Delay Issuing Rules Highlights Deeper Issues

It is difficult to imagine a worse experience for a parent than to back over his child and injure or kill him. But, because toddlers can quickly get to unexpected places, this tragedy can and does occur. Almost 8,000 times each year. Statistics reveal about 100 deaths and about 7,600 injuries occur in this fashion annually.

The horror of these deaths and injuries is preventable. One substantial tool to help is a backup camera that allows drivers to see blind spots behind their cars.

In 2002, Dr. Greg Gulbransen backed over and killed his 2-year-old son Cameron. Six years later, legislation entitled “Cameron’s law” was passed by Congress. But it has not helped a bit. Why not? Because in the five years since then the Department of Transportation has refused to implement appropriate regulations. And now it threatens to delay them further, perhaps until 2015. The matter was brought to light this week when Dr. Gulbransen joined another parent who inadvertently backed over her 3-year-old daughter in 2005 and the Consumers Union in a lawsuit filed complaining of the unreasonable delay of the Department of Transportation to implement the law.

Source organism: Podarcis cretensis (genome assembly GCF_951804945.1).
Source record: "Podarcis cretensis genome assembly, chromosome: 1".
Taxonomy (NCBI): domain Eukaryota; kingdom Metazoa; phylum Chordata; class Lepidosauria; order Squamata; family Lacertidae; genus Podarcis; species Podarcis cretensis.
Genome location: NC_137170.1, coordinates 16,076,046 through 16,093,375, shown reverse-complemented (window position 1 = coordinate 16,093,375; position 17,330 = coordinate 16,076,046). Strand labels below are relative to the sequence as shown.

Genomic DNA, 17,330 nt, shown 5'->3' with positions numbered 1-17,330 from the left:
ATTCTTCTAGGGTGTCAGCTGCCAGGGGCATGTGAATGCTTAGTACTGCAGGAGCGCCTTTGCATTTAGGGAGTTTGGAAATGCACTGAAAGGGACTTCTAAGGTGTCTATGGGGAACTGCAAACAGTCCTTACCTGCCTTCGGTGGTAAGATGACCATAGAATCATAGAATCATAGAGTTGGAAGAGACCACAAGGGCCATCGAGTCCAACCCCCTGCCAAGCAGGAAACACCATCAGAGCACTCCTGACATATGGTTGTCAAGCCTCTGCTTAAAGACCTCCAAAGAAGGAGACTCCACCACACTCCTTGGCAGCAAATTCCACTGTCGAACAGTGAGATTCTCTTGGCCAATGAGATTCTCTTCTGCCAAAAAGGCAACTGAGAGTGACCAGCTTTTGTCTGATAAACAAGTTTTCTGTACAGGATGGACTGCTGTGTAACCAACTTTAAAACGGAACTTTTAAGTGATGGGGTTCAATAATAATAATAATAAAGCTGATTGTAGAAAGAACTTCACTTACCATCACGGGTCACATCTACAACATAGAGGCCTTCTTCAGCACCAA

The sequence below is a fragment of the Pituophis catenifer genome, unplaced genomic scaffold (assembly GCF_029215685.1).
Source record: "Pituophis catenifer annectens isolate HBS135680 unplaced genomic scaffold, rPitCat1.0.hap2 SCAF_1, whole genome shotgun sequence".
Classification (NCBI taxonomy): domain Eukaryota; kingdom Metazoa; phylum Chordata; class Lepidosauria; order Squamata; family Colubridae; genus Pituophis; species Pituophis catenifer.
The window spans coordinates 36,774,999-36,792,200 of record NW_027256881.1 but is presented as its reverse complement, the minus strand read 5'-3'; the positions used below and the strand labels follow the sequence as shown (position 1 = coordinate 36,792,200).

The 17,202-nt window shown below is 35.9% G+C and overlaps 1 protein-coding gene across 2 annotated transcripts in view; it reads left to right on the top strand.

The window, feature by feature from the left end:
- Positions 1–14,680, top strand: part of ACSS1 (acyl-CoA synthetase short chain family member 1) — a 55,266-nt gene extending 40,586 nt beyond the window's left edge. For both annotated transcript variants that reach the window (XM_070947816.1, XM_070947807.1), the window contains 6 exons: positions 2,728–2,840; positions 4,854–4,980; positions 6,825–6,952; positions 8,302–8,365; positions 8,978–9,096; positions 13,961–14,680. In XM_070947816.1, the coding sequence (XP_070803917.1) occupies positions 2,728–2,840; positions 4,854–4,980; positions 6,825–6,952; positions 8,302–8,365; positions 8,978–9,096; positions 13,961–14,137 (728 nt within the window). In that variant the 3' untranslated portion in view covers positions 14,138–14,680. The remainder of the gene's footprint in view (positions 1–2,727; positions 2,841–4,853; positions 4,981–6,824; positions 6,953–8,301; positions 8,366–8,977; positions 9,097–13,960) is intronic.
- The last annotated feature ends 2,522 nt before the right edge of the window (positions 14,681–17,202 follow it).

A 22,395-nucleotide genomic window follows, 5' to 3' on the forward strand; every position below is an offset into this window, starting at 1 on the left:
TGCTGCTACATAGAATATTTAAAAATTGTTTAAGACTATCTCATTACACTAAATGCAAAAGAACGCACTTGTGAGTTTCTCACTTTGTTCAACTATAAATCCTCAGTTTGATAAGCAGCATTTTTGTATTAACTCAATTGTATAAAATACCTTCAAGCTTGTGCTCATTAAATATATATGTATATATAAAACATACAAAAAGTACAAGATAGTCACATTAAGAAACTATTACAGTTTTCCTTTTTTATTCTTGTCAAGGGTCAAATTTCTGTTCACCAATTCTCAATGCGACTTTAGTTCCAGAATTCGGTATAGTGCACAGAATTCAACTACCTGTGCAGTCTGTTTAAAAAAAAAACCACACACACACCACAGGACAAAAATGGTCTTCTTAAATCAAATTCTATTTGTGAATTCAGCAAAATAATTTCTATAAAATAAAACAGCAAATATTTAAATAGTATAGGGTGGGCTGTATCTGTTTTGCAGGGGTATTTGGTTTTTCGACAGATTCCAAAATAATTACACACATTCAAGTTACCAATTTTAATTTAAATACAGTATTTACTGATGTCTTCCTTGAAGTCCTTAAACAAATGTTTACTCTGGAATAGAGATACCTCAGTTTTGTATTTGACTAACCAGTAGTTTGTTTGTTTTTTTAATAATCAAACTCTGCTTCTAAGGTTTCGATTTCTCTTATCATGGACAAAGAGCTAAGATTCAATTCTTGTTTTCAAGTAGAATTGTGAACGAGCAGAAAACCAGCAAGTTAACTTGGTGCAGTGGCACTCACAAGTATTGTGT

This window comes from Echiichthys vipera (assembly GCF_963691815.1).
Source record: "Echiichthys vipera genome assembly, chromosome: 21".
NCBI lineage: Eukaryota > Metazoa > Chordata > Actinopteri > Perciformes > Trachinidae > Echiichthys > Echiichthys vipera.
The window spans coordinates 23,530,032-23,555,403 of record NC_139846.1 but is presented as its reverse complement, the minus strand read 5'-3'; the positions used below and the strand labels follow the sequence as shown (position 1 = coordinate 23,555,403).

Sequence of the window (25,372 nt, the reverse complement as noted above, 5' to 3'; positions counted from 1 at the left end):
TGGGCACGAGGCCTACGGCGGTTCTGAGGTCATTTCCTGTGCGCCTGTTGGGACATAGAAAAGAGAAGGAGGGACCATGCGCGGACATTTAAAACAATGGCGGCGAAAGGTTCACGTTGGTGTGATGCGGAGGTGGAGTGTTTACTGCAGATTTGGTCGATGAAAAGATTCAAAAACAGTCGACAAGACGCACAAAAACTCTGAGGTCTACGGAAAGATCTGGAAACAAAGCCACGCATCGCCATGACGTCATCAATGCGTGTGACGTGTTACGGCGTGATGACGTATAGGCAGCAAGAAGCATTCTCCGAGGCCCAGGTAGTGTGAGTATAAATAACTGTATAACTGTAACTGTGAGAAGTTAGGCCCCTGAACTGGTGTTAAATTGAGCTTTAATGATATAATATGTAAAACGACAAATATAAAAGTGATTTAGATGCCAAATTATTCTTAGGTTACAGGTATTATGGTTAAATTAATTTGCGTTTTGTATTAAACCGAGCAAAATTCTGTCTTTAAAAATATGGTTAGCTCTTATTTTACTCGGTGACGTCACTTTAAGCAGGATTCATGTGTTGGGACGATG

As a legal matter, I am not sure how successful this lawsuit will be; yet it has already helped to raise awareness of the unconscionable delay in this instance. But the problem is bigger than that. The Department of Transportation and its agency, the National Highway Traffic Safety Administration, should serve as watchdogs and protectors of transportation safety. Instead, they are subjected to industry pressure and, as a result, often issue regulations that are weakened to the point of uselessness, for instance in the realm of vehicle rollover integrity. When that occurs, the public is worse off than if there had been no federal safety regulation at all, first, because the public erroneously trusts that rollover safety has been effectively provided, and, second, because many lawmakers and activist judges on the state level rule that the federal regulation “preempts” any effort on the state level to protect citizens.

Hopefully, the shameful delay to implement Cameron’s law may serve as the ringing of an alarm clock. Perhaps it various elements of society and will be the impetus to a thorough investigation of the failure of those agencies that have been funded to protect us.